Even with the promising news of effective COVID vaccines, the long tail of 2020’s events will make the next few years challenging for municipalities. Cities are working with shrinking budgets and an uncertain economic landscape, and are tasked with reopening their cities safely. The good news is that cities are resilient and creative. The right partnerships with private sector allies who also have an interest in vibrant communities will pave the way for cities to continue to invest in technology that improve their cities in smart and cost-effective ways. In 2021, we predict the most popular use cases will revolve around using technology to help business districts reopen safety, with an eye on informing and protecting the privacy of citizens.


John D’Angelos, leader of U.S. real estate at Deloitte Consulting: The use of digital twins will rise

Expect to see much greater interest and investment in creating and using digital twins as a way to make building operations more efficient, improve occupant experience, help ensure a healthy building and understand at a much more granular and real-time level what is happening inside a given property.


Micah Kotch, managing director of URBAN-X, the MINI-backed startup accelerator: Climate tech investment will grow

While the incoming Biden Administration has made significant climate commitments, the real action in 2021 will continue to be at the city and state level, and in corporate boardrooms. The market (and millennial customer demands) will drive climate neutrality in the absence of unified federal policy. Municipalities, which have seen a 21% drop in revenue and a 17% increase in expenses related to COVID-19 response, will start actively experimenting with new ways to boost their coffers without directly raising taxes — entrepreneurs will play a significant role by bringing new solutions and business models to the table.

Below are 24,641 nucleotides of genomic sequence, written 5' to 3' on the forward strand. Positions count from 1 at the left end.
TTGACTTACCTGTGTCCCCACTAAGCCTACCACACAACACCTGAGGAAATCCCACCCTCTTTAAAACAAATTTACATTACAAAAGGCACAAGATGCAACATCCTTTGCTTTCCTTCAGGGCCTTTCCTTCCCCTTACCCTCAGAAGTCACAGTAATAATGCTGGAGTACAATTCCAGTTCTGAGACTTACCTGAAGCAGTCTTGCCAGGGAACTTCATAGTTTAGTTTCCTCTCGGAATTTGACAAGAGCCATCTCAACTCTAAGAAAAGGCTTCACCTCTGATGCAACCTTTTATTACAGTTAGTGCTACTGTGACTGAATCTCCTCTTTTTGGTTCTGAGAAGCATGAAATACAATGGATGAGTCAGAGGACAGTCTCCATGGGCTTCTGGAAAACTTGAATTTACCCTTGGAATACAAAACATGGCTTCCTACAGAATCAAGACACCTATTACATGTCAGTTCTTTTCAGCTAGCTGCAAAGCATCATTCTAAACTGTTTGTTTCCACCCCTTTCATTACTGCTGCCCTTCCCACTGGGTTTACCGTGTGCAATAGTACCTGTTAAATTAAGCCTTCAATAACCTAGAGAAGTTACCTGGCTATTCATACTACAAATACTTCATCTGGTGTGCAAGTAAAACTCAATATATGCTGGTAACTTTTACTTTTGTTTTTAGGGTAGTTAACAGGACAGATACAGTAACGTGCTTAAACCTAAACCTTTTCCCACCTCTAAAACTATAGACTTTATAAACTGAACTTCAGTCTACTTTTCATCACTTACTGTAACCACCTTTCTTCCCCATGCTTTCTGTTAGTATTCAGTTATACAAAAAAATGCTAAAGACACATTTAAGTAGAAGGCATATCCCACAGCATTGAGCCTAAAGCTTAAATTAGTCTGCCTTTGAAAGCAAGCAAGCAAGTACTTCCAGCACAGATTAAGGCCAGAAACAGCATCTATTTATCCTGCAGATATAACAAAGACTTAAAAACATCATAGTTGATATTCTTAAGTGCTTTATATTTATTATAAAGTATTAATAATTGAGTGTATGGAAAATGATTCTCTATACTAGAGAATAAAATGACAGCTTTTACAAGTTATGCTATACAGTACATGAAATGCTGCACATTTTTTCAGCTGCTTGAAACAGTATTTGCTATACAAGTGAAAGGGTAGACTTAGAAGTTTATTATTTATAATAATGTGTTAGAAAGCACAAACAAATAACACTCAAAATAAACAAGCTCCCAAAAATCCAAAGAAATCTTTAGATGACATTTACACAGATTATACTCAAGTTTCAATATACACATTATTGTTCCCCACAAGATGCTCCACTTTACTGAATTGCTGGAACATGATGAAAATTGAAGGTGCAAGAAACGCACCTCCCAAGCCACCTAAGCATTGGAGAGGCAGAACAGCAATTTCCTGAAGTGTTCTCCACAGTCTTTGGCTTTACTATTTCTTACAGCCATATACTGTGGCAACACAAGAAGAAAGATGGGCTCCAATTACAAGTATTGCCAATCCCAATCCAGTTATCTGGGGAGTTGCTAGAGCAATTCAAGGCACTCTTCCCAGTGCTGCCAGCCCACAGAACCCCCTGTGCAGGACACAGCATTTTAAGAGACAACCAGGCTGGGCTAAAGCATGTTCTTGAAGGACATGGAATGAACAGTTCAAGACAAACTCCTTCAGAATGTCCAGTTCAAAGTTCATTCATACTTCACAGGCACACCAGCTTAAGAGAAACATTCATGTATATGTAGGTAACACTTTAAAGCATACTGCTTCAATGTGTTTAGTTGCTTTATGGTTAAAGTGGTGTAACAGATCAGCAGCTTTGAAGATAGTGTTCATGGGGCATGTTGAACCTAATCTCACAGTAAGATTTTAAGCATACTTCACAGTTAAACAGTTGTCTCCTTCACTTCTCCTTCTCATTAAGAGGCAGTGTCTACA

As a result, urban tech and climate tech investment will continue to outpace the overall venture market, with electric mobility, proptech and housing, distributed energy and automation continuing to gain steam. But the public markets’ bubble can’t inflate indefinitely. The legion of EV and AV SPAC entities will yield at least one highly publicized flame-out which will cast a pall on the entire sector.


Danielle J. Harris, director of mobility innovation at Elemental Excelerator: Urban planning will be equity-focused

2020 was a pivotal year in rekindling conversations centered on equity and access for frontline communities as COVID-19 exacerbated pre-pandemic challenges around everything from access to transportation and quality medical treatment to wage instability, affordable housing, and more. To thrive in the coming mobility revolution, cities must integrate an equity-focused approach and act on systemic injustices rooted in the designs of our infrastructure and public transit, which have historically defined varying levels of freedom for different communities. 

Under a new administration, I’m eager to see more collaboration between startups, community organizations, and government at all levels to reimagine the way we move from place to place and accelerate the growth trajectory for electrification, digital platforms, and data-driven solutions.


Daniel Goldman, managing director of Clean Energy Ventures: Post-pandemic retrofits will be a “must-have”

As the rollout of a COVID-19 vaccine allows the workforce to safely return to the workplace, automating building enhancements, such as improving air quality, optimizing energy usage for greater variability in the office place, and replacing old HVAC equipment with energy-efficient systems, will be “must-haves” for cities, especially where carbon reduction regulations have been instituted such as New York City (Local Law 97). Traditionally hard-to-decarbonize technologies, such as the electrification of all modes of mobility, will see strong VC investment with expected support from the Biden-Harris administration.